Jonathan Hall was given an eight-month suspended sentence in February 2015. Hall, an HMRC press officer, made £17,475 from selling stories, including details of the 2010 Budget, to The Sun. He pleaded guilty to conspiracy to commit misconduct in a public office between 2008 and 2011

PC Simon Quinn was jailed for 18 months in April 2015. The BBC reported that Quinn, who resigned from Surrey Police in 2011, was paid at least £7,000 for stories by The Sun over a ten-year period. Quinn pleaded guilty to misconduct between 2000 and 2011, including leaking details of the investigation into the disappearance of Milly Dowler.

Kenneth Hall was jailed for two years in June 2015. The Broadmoor nurse admitted selling stories to the News of the World and Mirror newspapers between 2002 and 2004. He also admitted to forging documents to beef up his stories.

Karen Hall, the wife of Kenneth Hall, was given a five-month jail sentence, suspended for one year, in April 2015. She pleaded guilty to aiding and abetting the offence by allowing money she knew her husband was getting by selling stories to go into her account..

Reggie Nunkoo was jailed for 10 months in May 2015. The former Pentonville prison employee admitted being paid £1,650 for stories – including one about singer George Michael – by The Sun and Daily Mirror, according to the BBC.

PC Rosemary Collier was given a four-month sentence, suspended for 12 months, in May 2015. The former Met Police call handler admitted to being paid £700 for details of a confidential briefing note about potential terrorist attacks, the BBC reported.

Robert Norman was sentenced to 20 months in June 2015. Norman, a union rep at Belmarsh prison, was paid £10,000 for 40 story tips to reporter Stephen Moyes between 2006 and 2011, when Moyes worked at the News of the World and the Daily Mirror.

Alan Hagan was jailed for 20 months in June 2015. According to the Met Police, Hagan was an employee at Ashworth Hospital, a high security facility, who sold information about a patient to the News of the World in January 2008. Hagan was paid £1,000 by the newspaper. The Met said Hagan took a covert camera into the hospital and was “in negotiations with the newspaper regarding a £50k payment for the images”.

Robert Neave, a former healthcare assistant at Broadmoor Hospital, was jailed for eight months in November 2015. Neave was paid £7,125 for 14 tips to the sun.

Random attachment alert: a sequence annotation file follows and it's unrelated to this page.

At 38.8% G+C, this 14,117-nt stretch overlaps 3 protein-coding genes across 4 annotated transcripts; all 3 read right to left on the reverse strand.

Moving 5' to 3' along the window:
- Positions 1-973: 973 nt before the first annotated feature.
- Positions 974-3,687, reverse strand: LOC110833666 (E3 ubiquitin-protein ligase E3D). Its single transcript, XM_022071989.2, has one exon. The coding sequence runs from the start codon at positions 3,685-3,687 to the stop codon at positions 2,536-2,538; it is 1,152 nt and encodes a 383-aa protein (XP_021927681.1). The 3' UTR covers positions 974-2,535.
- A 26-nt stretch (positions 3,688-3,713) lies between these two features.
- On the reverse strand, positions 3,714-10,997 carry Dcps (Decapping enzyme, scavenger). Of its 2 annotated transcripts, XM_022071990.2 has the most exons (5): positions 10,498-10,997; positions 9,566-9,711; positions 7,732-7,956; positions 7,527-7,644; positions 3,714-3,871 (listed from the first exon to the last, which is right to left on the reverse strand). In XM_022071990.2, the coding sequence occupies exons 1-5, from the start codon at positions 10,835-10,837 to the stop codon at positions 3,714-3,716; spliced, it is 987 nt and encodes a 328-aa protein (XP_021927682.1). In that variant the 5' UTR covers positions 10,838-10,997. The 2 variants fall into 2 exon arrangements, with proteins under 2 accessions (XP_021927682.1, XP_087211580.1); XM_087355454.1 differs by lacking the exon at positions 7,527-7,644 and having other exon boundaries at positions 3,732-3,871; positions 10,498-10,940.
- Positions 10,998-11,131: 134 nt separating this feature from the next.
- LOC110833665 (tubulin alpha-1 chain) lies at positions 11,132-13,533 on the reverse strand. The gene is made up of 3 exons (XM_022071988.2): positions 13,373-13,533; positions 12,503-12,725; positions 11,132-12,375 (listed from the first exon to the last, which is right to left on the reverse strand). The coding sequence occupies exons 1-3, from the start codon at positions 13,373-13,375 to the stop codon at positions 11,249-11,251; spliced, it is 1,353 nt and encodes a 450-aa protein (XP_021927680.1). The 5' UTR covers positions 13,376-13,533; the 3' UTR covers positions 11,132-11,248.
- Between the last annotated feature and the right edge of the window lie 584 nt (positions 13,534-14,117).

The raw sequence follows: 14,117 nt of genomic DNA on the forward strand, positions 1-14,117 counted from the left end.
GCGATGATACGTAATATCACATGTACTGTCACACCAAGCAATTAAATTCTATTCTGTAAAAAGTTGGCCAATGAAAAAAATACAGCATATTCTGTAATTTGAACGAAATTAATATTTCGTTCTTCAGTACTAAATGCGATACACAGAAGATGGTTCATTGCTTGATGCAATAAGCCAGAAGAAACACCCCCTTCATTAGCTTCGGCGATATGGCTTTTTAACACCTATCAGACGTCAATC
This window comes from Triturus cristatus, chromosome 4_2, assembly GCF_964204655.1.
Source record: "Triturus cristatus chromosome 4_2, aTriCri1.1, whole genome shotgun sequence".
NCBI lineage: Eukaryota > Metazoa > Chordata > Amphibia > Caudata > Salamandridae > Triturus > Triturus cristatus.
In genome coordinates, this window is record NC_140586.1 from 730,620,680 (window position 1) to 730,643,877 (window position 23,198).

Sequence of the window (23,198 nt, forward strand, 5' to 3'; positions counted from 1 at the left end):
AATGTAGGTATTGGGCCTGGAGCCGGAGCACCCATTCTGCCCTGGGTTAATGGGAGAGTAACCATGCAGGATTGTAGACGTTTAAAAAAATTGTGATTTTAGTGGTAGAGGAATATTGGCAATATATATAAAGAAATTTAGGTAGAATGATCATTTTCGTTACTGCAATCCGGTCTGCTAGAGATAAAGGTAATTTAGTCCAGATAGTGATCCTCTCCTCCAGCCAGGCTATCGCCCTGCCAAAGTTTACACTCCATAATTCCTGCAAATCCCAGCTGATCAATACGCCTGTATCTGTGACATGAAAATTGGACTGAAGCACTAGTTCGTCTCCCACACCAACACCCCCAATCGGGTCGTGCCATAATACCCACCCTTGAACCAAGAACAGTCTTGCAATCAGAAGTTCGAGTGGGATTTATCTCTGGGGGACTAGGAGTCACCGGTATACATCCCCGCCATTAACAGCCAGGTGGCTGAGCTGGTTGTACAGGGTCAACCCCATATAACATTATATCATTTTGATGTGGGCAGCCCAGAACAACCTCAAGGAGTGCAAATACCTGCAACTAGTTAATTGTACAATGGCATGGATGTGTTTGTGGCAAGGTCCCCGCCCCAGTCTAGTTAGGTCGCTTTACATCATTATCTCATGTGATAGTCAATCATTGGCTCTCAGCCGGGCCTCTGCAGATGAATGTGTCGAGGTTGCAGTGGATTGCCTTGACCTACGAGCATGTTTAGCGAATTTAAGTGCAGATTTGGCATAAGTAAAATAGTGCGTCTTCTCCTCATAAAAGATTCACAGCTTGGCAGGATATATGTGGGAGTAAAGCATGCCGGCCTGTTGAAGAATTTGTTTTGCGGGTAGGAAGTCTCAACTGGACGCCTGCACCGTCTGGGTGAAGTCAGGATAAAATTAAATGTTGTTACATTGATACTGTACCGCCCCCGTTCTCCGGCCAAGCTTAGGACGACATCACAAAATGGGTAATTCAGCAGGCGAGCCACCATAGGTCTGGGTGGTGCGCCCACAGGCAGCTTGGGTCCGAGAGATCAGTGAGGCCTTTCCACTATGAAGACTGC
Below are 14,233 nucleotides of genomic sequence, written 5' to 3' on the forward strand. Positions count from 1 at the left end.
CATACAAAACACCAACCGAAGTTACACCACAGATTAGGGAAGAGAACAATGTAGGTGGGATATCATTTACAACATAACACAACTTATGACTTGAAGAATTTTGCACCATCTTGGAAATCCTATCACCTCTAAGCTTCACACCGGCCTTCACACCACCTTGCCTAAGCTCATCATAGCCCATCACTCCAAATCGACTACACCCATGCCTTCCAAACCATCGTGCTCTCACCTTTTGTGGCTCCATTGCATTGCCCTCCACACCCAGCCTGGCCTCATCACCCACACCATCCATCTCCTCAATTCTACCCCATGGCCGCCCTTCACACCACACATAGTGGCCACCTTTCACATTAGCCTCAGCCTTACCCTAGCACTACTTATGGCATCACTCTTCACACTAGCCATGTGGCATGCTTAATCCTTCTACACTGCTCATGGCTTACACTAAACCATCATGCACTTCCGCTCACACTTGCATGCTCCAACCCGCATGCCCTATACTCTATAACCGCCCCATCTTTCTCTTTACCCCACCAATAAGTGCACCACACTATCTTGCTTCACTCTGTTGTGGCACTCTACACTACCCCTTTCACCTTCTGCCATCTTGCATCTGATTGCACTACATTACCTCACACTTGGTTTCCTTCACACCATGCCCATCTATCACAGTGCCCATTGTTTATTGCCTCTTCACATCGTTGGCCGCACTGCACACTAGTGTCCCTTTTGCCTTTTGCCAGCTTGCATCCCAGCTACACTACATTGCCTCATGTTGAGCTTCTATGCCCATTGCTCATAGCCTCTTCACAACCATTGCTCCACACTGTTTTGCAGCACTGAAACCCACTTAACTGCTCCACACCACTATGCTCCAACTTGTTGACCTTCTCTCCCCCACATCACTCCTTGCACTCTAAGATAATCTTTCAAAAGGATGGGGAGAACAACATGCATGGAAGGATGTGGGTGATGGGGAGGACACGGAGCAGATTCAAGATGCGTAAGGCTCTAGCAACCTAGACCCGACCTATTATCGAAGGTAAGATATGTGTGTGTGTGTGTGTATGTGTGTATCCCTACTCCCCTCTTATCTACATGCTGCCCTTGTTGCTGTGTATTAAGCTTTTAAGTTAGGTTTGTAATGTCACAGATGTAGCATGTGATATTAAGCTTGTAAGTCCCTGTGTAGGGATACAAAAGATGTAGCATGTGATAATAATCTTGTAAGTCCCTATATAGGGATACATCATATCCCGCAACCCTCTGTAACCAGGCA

Former prison officer Scott Chapman was paid £40,000 for providing information for 46 stories to The Sun, News Of The World, Daily Mirror, Sunday Mirror, Sunday People, Daily Star and Daily Star Sunday. He admitted to misconduct in public office between 1 March 2010 and June 2011. Chapman sold details about James Bulger’s killer, Jon Venables. He was sentenced to 28 months’ imprisonment in December 2014.

Lynn Gaffney was accused of allowing her partner, Scott Chapman, to use her bank account to receive payments from tabloid newspapers. Her conviction was subsequently quashed.

Grant Pizzey, a former prison officer from top security HMP Belmarsh was found guilty of leaking stories about celebrity inmates to the Daily Mirror over six years. He was paid almost £20,000. He was jailed for two years in November 2015.

Desra Reilly, wife of Grant Pizzey, was accused of aiding and abetting him. She was jailed for 12 months.

Prison guard Mark Alexander was sentenced to 10 months behind bars in November 2015 after selling tips to Daily Mirror reporter Greig Box Turnbull 11 times and on one occasion receiving £400 from the Sun for a story about the mother of Baby P in HMP Holloway.

Amanda Watts, handed over five pieces of information to Sun reporters which resulted in five stories for which she was paid £2,100 by News International. She was jailed for 12 months in November 2015.

Mark Blake, 42, detention custody officer, was paid nearly £8,000 for tips about the Colnbrook secure immigration removal centre. He pleaded guilty to misconduct in a public office between January 2008 and December 2010. He was given  a 15 month suspended sentence.